"Our Lord is speaking to our hearts, telling us not to be simply a light in a room that's already lit," says Eric. "We want to be a light in someone's own darkness within their lives. We want to be a light in the darkness not so that we are seen, but so that people can see Christ."
The ministry includes a number of young men, some of whom live and work with the Marians in Stockbridge. All of them, including Eric, have been called to service through the Divine Mercy revelations of St. Faustina, for whom glorifying Christ's mercy became the exclusive task of her life. From a tender age, Faustina saw Jesus in the poor. For her — and for the Marian street ministers — those in greatest misery have first priority to God's mercy.
It's Tuesday, Jan. 7, 4 a.m., outside the National Shrine of The Divine Mercy. The ministry van is warming up, the window defrosters blowing full blast. Eric and a young man named Lewis Brooks, who is discerning a religious vocation and living with the Marians in Stockbridge, have packed the vehicle with religious articles, coats, hats, socks, and gloves, and now they're Boston bound.
After a two-hour drive, the mission begins at the convent of the Sisters of Our Lady of Mercy in the Dorchester section of Boston, where the two join the sisters of St. Faustina's order for Holy Mass.
"The sisters have taught us so much about the power of prayer," says Eric. "There are so many needs in the world, and the sisters know they cannot physically address every need, but they always bring up how we need to pray, to pray, to pray — we need to pray for God's mercy."
Even in Boston, one of America's most well-to-do, well-kept cities, it takes little time to find a homeless person: a woman with scratches on her face, panhandling on Newbury Street; a Puerto Rican immigrant with a Rosary around his neck, only ankle-high socks, waiting for a bus at the Boston Common and in search of a computer job. Most of the city's homeless bounce from shelter to shelter.
The Marian street ministers know that tidy, dramatic deliverances seldom present themselves, as evidenced with the case of Eloy and several of the two or so dozen men and women they'll encounter this day. Some will thank them, even hug them, for the warm clothing and prayers. But rejection, such as Christ Himself was rejected, is a hazard of the job.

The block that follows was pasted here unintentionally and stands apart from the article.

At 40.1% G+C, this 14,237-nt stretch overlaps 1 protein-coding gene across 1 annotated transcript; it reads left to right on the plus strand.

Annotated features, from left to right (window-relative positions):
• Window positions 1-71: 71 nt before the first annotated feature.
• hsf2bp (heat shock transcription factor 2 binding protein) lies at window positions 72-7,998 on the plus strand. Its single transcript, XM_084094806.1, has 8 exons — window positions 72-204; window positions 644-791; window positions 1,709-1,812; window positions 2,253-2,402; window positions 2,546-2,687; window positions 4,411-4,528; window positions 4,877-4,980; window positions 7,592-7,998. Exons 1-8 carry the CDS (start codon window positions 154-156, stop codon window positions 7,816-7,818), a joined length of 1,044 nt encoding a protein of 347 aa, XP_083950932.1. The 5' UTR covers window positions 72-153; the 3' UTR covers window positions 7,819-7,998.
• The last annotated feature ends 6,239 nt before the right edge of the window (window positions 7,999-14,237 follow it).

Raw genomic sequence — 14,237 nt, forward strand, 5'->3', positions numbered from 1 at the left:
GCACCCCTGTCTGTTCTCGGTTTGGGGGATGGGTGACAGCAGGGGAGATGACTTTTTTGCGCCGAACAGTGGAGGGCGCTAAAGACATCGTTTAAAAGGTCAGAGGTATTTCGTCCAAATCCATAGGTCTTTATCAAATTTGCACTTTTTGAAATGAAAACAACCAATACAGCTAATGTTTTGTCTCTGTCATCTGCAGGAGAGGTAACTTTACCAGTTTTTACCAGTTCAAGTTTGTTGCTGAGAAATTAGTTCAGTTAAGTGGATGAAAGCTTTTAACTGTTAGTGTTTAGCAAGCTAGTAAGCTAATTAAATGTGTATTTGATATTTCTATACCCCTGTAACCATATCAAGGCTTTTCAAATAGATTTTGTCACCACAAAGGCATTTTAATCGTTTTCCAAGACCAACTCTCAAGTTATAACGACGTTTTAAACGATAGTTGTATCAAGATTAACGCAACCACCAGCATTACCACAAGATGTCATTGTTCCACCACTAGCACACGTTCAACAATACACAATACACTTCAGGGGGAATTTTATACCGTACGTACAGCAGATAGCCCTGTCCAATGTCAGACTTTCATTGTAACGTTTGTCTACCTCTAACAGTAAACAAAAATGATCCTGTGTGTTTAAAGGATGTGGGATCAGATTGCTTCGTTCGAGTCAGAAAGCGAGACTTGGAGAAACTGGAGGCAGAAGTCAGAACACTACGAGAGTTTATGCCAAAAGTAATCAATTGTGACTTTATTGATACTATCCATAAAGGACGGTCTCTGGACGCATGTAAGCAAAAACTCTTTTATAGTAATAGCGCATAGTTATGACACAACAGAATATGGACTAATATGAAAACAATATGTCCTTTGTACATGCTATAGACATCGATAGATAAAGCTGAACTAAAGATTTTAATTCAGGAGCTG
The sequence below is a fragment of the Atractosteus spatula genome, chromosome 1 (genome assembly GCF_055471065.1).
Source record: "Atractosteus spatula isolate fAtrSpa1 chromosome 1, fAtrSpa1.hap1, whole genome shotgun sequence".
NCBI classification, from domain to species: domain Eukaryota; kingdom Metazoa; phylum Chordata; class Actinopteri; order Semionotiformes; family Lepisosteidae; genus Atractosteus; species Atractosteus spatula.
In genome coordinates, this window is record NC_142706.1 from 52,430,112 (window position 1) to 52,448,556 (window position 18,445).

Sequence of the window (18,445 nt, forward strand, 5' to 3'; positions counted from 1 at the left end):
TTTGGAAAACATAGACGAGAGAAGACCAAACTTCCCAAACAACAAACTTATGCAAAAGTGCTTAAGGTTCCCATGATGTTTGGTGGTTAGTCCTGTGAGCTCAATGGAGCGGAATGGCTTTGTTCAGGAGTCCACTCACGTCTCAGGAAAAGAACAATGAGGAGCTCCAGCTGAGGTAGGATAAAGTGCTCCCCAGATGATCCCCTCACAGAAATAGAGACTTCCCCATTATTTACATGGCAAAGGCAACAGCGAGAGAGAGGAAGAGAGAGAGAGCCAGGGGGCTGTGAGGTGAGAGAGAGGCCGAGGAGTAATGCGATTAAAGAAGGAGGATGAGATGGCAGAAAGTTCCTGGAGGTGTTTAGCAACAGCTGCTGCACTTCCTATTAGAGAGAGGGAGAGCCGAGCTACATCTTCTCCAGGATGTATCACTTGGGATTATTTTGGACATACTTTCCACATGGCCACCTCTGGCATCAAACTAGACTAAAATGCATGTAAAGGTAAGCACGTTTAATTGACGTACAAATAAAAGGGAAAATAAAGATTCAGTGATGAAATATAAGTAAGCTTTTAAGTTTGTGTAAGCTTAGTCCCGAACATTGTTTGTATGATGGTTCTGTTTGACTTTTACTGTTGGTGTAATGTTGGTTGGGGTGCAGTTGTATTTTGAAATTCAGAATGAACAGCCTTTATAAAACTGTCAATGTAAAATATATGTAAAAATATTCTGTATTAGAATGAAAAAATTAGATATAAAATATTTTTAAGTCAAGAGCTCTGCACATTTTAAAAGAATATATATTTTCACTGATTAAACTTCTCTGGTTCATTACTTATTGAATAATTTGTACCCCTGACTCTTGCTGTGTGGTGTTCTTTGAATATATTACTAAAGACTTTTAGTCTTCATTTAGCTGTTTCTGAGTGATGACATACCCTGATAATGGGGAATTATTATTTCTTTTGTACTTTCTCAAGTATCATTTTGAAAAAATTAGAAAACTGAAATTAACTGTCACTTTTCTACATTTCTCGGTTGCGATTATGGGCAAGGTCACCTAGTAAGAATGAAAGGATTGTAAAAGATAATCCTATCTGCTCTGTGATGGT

A man named David will yell at them as they minister to homeless who have taken shelter in a subway station. He'll put his face up to theirs and say awful things about Jesus. Their choice is to either learn to love and pray and then leave things to God or recoil and retreat to more comfortable climes.
Their coat collars pulled up against the stiff wind, members of the Marians' street ministry decidedly eschew comfort.
In the frost-bitten flats and canyons of Boston's streets, powdery sheets of snow glide like giant air-hockey pucks. Even a font of holy water has frozen over in a vestibule of the Cathedral of the Holy Cross, where they stop for a quick prayer.
At noon they meet with a young man named Patrick who joins them for the afternoon. In many unexpected ways, God has been providing the ministry with men who seek to serve. By dusk, their supply of coats, socks, hats, gloves, and prayercards are nearly depleted.
Back at the National Shrine of The Divine Mercy, they'll bring the intentions of those they met before the Blessed Sacrament. They'll pray for David especially. They'll fill their hearts with the Holy Spirit. They'll once again refill their van with hats, gloves, coats, and prayercards.
It'll be a long winter.
Pray, pray, pray.
To learn more about the mercy for the poor ministry, visit giftofmercy.com.